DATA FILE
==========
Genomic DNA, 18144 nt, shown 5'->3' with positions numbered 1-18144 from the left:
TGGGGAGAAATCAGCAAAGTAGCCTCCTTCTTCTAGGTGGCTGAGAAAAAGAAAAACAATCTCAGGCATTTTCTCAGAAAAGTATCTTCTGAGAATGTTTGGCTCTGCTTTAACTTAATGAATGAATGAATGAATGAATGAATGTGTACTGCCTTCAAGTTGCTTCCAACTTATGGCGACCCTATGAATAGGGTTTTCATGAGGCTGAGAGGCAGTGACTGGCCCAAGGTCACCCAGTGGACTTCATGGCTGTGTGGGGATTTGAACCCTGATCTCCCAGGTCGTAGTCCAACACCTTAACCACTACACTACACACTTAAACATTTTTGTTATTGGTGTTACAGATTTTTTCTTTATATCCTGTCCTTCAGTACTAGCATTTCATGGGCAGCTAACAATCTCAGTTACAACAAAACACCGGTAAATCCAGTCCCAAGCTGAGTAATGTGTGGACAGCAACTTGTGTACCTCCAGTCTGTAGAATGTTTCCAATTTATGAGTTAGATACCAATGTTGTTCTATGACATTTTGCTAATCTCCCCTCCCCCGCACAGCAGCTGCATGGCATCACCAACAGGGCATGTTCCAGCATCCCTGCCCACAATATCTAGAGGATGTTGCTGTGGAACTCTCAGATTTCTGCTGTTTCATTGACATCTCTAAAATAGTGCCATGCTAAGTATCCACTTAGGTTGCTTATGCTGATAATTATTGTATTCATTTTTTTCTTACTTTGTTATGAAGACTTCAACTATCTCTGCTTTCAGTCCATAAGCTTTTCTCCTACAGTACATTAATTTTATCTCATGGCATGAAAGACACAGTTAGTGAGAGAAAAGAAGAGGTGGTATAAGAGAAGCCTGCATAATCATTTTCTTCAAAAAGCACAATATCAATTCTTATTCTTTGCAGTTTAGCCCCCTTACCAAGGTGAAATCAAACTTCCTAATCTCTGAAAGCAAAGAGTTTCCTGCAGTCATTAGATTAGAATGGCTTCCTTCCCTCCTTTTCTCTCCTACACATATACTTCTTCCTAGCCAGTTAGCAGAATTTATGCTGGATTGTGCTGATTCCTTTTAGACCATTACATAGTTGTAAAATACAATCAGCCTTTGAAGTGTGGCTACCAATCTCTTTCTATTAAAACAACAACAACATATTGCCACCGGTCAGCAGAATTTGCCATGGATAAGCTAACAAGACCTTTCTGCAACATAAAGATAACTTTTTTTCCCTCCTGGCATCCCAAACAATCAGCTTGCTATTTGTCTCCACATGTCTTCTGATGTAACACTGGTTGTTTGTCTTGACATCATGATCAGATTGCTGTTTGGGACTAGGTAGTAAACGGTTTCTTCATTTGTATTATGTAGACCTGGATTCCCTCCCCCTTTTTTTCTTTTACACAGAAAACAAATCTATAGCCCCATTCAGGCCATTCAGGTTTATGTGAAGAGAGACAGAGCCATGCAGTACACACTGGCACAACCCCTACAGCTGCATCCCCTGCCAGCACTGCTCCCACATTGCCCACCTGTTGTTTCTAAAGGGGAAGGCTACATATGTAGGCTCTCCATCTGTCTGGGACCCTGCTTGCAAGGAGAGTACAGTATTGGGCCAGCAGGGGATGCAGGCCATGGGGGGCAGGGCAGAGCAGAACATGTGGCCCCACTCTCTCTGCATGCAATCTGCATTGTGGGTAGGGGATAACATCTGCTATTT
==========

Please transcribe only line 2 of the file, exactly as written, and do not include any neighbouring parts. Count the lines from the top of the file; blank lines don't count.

TGGGGAGAAATCAGCAAAGTAGCCTCCTTCTTCTAGGTGGCTGAGAAAAAGAAAAACAATCTCAGGCATTTTCTCAGAAAAGTATCTTCTGAGAATGTTTGGCTCTGCTTTAACTTAATGAATGAATGAATGAATGAATGAATGTGTACTGCCTTCAAGTTGCTTCCAACTTATGGCGACCCTATGAATAGGGTTTTCATGAGGCTGAGAGGCAGTGACTGGCCCAAGGTCACCCAGTGGACTTCATGGCTGTGTGGGGATTTGAACCCTGATCTCCCAGGTCGTAGTCCAACACCTTAACCACTACACTACACACTTAAACATTTTTGTTATTGGTGTTACAGATTTTTTCTTTATATCCTGTCCTTCAGTACTAGCATTTCATGGGCAGCTAACAATCTCAGTTACAACAAAACACCGGTAAATCCAGTCCCAAGCTGAGTAATGTGTGGACAGCAACTTGTGTACCTCCAGTCTGTAGAATGTTTCCAATTTATGAGTTAGATACCAATGTTGTTCTATGACATTTTGCTAATCTCCCCTCCCCCGCACAGCAGCTGCATGGCATCACCAACAGGGCATGTTCCAGCATCCCTGCCCACAATATCTAGAGGATGTTGCTGTGGAACTCTCAGATTTCTGCTGTTTCATTGACATCTCTAAAATAGTGCCATGCTAAGTATCCACTTAGGTTGCTTATGCTGATAATTATTGTATTCATTTTTTTCTTACTTTGTTATGAAGACTTCAACTATCTCTGCTTTCAGTCCATAAGCTTTTCTCCTACAGTACATTAATTTTATCTCATGGCATGAAAGACACAGTTAGTGAGAGAAAAGAAGAGGTGGTATAAGAGAAGCCTGCATAATCATTTTCTTCAAAAAGCACAATATCAATTCTTATTCTTTGCAGTTTAGCCCCCTTACCAAGGTGAAATCAAACTTCCTAATCTCTGAAAGCAAAGAGTTTCCTGCAGTCATTAGATTAGAATGGCTTCCTTCCCTCCTTTTCTCTCCTACACATATACTTCTTCCTAGCCAGTTAGCAGAATTTATGCTGGATTGTGCTGATTCCTTTTAGACCATTACATAGTTGTAAAATACAATCAGCCTTTGAAGTGTGGCTACCAATCTCTTTCTATTAAAACAACAACAACATATTGCCACCGGTCAGCAGAATTTGCCATGGATAAGCTAACAAGACCTTTCTGCAACATAAAGATAACTTTTTTTCCCTCCTGGCATCCCAAACAATCAGCTTGCTATTTGTCTCCACATGTCTTCTGATGTAACACTGGTTGTTTGTCTTGACATCATGATCAGATTGCTGTTTGGGACTAGGTAGTAAACGGTTTCTTCATTTGTATTATGTAGACCTGGATTCCCTCCCCCTTTTTTTCTTTTACACAGAAAACAAATCTATAGCCCCATTCAGGCCATTCAGGTTTATGTGAAGAGAGACAGAGCCATGCAGTACACACTGGCACAACCCCTACAGCTGCATCCCCTGCCAGCACTGCTCCCACATTGCCCACCTGTTGTTTCTAAAGGGGAAGGCTACATATGTAGGCTCTCCATCTGTCTGGGACCCTGCTTGCAAGGAGAGTACAGTATTGGGCCAGCAGGGGATGCAGGCCATGGGGGGCAGGGCAGAGCAGAACATGTGGCCCCACTCTCTCTGCATGCAATCTGCATTGTGGGTAGGGGATAACATCTGCTATTT